All-New Ford GT Earns the 2016 Gene Ritvo Award for Design and Elegance

The 2017 Ford GT has earned the Gene Ritvo Award for Design and Elegance from the New England Motor Press Association (NEMPA) in conjunction with Boston’s Museum of Fine Arts and the Larz Anderson Auto Museum.

The Ritvo honors the best in design in the automotive world, whether it’s a concept car, production vehicle, a marketing campaign or a particular element of a vehicle that defines elegance in design.

“It is an honour to receive this award, an accolade that the entire team behind the all-new Ford GT can proud of,” said Moray Callum, vice president, Design, Ford Motor Company. “The 2017 Ford GT has a revolutionary design that maintains the essence of the original GT40, while making it into a 21st century car. This vehicle truly demonstrates our commitment to performance and innovation in every aspect of our business.”

2016-GT

“The challenge of producing a car like this is that the original is one of the most iconic and decorated cars in American automobile history,” said Zachary Dollar, Officer, Museum of Fine Arts, Boston. “Ford kept enough of the soul of the original that it is still identifiable, but used modern tools, materials, and technology to make it a car of today.”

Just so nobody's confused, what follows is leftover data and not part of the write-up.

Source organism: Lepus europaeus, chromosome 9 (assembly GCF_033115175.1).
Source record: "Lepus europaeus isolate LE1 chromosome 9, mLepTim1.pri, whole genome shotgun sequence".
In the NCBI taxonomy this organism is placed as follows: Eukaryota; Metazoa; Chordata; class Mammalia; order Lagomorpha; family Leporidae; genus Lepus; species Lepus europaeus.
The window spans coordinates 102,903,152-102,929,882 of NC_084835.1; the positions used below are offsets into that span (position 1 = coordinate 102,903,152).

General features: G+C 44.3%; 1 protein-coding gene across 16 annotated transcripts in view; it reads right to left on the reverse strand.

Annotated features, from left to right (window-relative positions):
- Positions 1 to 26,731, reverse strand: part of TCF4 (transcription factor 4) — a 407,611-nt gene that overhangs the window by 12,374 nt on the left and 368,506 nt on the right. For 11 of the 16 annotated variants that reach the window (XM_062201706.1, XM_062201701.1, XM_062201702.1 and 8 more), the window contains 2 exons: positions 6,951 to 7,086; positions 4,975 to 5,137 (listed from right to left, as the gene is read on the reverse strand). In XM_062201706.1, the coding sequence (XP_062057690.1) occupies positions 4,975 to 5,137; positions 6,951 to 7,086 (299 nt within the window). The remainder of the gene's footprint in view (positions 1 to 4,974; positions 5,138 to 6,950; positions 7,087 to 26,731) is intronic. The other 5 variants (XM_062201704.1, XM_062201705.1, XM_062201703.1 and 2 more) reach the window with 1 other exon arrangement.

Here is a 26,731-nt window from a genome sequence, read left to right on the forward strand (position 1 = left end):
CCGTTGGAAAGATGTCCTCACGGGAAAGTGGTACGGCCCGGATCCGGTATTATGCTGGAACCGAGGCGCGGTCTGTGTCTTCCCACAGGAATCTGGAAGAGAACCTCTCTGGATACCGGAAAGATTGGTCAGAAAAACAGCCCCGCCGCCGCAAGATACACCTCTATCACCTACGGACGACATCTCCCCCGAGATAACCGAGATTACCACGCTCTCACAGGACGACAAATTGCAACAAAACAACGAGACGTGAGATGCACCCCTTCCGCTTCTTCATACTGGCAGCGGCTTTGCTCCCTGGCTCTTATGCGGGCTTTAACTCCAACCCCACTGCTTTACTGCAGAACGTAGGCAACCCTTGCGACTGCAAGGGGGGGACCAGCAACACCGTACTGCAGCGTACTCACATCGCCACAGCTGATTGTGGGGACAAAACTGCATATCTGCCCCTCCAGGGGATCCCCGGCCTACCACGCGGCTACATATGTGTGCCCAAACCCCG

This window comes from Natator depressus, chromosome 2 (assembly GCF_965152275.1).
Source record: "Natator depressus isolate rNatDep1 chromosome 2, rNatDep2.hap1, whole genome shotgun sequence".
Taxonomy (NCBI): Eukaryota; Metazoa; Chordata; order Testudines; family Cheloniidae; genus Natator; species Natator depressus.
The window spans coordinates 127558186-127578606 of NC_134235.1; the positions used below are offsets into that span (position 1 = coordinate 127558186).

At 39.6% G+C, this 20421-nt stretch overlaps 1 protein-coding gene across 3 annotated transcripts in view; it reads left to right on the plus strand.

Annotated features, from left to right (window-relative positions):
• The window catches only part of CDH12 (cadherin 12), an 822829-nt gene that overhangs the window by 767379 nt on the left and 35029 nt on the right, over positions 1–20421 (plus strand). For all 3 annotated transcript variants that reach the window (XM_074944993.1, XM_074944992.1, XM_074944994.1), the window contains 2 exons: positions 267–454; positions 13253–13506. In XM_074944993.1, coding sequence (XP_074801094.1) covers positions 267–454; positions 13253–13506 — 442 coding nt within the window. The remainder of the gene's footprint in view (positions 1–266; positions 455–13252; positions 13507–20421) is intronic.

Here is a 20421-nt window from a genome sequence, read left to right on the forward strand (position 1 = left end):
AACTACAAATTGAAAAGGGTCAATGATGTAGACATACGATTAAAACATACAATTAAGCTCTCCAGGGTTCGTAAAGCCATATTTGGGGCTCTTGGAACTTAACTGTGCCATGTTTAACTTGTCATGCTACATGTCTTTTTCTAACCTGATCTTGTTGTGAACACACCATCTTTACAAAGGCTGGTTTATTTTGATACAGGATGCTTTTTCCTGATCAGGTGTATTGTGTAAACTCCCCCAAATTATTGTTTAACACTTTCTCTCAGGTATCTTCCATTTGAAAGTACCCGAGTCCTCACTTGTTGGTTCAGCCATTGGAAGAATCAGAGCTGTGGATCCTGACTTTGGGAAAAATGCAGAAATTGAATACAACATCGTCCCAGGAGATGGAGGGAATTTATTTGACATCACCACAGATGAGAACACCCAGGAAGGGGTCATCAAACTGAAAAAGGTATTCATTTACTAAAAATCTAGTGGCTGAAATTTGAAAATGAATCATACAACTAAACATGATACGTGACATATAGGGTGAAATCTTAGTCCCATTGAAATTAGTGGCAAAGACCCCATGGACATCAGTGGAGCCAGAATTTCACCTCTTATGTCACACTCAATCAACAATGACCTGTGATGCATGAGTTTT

The Ford GTultra-high-performance supercar was first unveiled at the 2015 North American International Auto Show and represents the ultimate execution of an enthusiast supercar. It sets new standards for Ford innovation through performance, with advances in light-weighting, aerodynamics and an ultra-efficient EcoBoost engine.

“The Ford GT is the future in the present,” said NEMPA President Craig Fitzgerald, “but it never strays too far from the proportions that made the GT40 an instant classic. The Ford GT is no nostalgia car, but it looks back with enough fondness to make it appealing to every generation of car enthusiast. It’s a worthy recipient of the award named for our friend Gene Ritvo.”

The award is named for the late Gene Ritvo, a devoted NEMPA member and veteran concours photographer who had an unusually keen eye.